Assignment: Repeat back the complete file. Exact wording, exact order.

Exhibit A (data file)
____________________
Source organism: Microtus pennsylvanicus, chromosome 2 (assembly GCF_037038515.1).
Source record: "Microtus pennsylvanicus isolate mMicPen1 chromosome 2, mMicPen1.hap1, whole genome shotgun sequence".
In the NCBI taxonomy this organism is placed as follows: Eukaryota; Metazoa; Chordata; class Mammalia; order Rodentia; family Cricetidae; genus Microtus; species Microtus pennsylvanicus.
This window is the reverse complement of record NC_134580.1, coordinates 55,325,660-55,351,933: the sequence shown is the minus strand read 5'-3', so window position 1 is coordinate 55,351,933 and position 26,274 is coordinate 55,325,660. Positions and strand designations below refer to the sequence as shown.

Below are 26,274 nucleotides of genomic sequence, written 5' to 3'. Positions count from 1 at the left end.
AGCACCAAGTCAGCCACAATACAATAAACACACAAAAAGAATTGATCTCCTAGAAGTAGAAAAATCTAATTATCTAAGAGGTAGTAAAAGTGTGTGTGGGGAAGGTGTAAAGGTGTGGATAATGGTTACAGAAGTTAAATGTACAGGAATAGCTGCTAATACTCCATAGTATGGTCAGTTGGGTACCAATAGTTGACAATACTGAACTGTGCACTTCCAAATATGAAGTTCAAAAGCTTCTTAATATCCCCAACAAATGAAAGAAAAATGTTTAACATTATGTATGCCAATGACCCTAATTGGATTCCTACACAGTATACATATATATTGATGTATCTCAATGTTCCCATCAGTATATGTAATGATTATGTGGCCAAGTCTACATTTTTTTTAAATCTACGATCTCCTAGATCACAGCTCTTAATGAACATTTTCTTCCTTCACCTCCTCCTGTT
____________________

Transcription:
Source organism: Microtus pennsylvanicus, chromosome 2 (assembly GCF_037038515.1).
Source record: "Microtus pennsylvanicus isolate mMicPen1 chromosome 2, mMicPen1.hap1, whole genome shotgun sequence".
In the NCBI taxonomy this organism is placed as follows: Eukaryota; Metazoa; Chordata; class Mammalia; order Rodentia; family Cricetidae; genus Microtus; species Microtus pennsylvanicus.
This window is the reverse complement of record NC_134580.1, coordinates 55,325,660-55,351,933: the sequence shown is the minus strand read 5'-3', so window position 1 is coordinate 55,351,933 and position 26,274 is coordinate 55,325,660. Positions and strand designations below refer to the sequence as shown.

Below are 26,274 nucleotides of genomic sequence, written 5' to 3'. Positions count from 1 at the left end.
AGCACCAAGTCAGCCACAATACAATAAACACACAAAAAGAATTGATCTCCTAGAAGTAGAAAAATCTAATTATCTAAGAGGTAGTAAAAGTGTGTGTGGGGAAGGTGTAAAGGTGTGGATAATGGTTACAGAAGTTAAATGTACAGGAATAGCTGCTAATACTCCATAGTATGGTCAGTTGGGTACCAATAGTTGACAATACTGAACTGTGCACTTCCAAATATGAAGTTCAAAAGCTTCTTAATATCCCCAACAAATGAAAGAAAAATGTTTAACATTATGTATGCCAATGACCCTAATTGGATTCCTACACAGTATACATATATATTGATGTATCTCAATGTTCCCATCAGTATATGTAATGATTATGTGGCCAAGTCTACATTTTTTTTAAATCTACGATCTCCTAGATCACAGCTCTTAATGAACATTTTCTTCCTTCACCTCCTCCTGTT